The study was prepared in order to support underwriters and clients in North America, the world's largest insurance and reinsurance market. Using its NatCatSERVICE -- with more than 30,000 records the most comprehensive loss data base for natural catastrophes -- Munich Re analyzes the frequency and loss trends of different perils from an insurance perspective. The North American continent is exposed to every type of hazardous weather peril -- tropical cyclone, thunderstorm, winter storm, tornado, wildfire, drought and flood. One reason for this is that there is no mountain range running east to west that separates hot from cold air.
According to a release, nowhere in the world is the rising number of natural catastrophes more evident than in North America. The study shows a nearly quintupled number of weather-related loss events in North America for the past three decades, compared with an increase factor of 4 in Asia, 2.5 in Africa, 2 in Europe and 1.5 in South America. Anthropogenic climate change is believed to contribute to this trend, though it influences various perils in different ways. Climate change particularly affects formation of heat-waves, droughts, intense precipitation events, and in the long run most probably also tropical cyclone intensity. The view that weather extremes are becoming more frequent and intense in various regions due to global warming is in keeping with current scientific findings, as set out in the Fourth Assessment Report of the Intergovernmental Panel on Climate Change (IPCC) as well as in the special report on weather extremes and disasters (SREX). Up to now, however, the increasing losses caused by weather related natural catastrophes have been primarily driven by socio-economic factors, such as population growth, urban sprawl and increasing wealth.
Among many other risk insights the study now provides new evidence for the emerging impact of climate change. For thunderstorm-related losses the analysis reveals increasing volatility and a significant long-term upward trend in the normalized figures over the last 40 years. These figures have been adjusted to account for factors such as increasing values, population growth and inflation. A detailed analysis of the time series indicates that the observed changes closely match the pattern of change in meteorological conditions necessary for the formation of large thunderstorm cells. Thus it is quite probable that changing climate conditions are the drivers. The climatic changes detected are in line with the modeled changes due to human-made climate change.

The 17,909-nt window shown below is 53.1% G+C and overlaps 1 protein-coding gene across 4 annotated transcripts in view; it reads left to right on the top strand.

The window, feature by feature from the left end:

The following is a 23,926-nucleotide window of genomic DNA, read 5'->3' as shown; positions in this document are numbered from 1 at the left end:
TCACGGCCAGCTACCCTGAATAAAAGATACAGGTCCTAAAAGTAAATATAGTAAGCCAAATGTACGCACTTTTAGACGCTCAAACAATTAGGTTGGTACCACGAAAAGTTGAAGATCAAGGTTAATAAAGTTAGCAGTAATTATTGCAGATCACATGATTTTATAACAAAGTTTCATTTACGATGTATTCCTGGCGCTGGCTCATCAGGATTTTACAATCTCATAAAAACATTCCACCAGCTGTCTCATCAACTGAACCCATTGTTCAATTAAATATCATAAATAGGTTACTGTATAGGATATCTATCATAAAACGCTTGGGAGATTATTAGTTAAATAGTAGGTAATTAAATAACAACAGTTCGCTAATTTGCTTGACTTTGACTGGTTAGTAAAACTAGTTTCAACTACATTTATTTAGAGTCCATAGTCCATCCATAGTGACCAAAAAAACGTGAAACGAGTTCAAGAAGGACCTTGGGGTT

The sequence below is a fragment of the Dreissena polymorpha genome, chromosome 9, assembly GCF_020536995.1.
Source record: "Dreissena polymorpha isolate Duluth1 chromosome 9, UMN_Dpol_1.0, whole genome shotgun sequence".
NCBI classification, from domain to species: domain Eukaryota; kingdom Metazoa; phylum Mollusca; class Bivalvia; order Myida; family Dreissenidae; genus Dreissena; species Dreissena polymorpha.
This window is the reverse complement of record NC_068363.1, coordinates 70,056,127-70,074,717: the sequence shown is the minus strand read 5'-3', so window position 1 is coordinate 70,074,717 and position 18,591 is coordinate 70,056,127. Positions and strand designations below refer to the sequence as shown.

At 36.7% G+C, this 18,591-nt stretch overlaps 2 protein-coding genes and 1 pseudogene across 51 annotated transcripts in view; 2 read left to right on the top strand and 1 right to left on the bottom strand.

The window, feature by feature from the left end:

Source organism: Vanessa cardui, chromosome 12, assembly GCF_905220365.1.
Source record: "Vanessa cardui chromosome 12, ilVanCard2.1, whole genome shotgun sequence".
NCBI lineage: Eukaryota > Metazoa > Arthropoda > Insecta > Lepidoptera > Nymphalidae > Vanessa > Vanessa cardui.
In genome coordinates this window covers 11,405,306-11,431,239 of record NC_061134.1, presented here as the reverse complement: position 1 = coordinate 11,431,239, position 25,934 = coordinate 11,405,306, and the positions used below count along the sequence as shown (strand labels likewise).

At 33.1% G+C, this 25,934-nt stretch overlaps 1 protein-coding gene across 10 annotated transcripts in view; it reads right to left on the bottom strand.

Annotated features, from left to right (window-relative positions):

The Head of Munich Re's Geo Risks Research unit, Prof. Peter Höppe said, "In all likelihood, we have to regard this finding as an initial climate-change footprint in our US loss data from the last four decades. Previously, there had not been such a strong chain of evidence. If the first effects of climate change are already perceptible, all alerts and measures against it have become even more pressing." Höppe continued that even without changing hazard conditions, increases in population, built-up areas and increasing values, particularly in hazard-prone regions, need to be on Munich Re's risk radar. All stakeholders should collaborate and close ranks to support improved adaptation. In addition, climate change mitigation measures should be supported to limit global warming in the long term to a still manageable level. He said, "As North America is particularly exposed to all kinds of weather risks, it especially would benefit from this."
Peter Röder, Board member with responsibility for the US market said, "Climate change-related increases in hazards -- unlike increases in exposure -- are not automatically reflected in the premiums. In order to realize a sustainable model of insurance, it is crucially important for us as risk managers to learn about this risk of change and find improved solutions for adaptation, but also mitigation. We should prepare for the weather risk changes that lie ahead, and nowhere more so than in North America."
Tony Kuczinski, CEO of Munich Reinsurance America said, "This publication represents another contribution to the global dialogue concerning weather-related activities and their causes. What is clearly evident when the longterm data is reviewed is that losses from weather events are trending upward. To simply say that this trend is a statistical anomaly or part of a long-term cycle of activity misses the point of these efforts -- we must set aside our biases and continue a meaningful dialogue in search of answers to mitigate the losses that we are experiencing."
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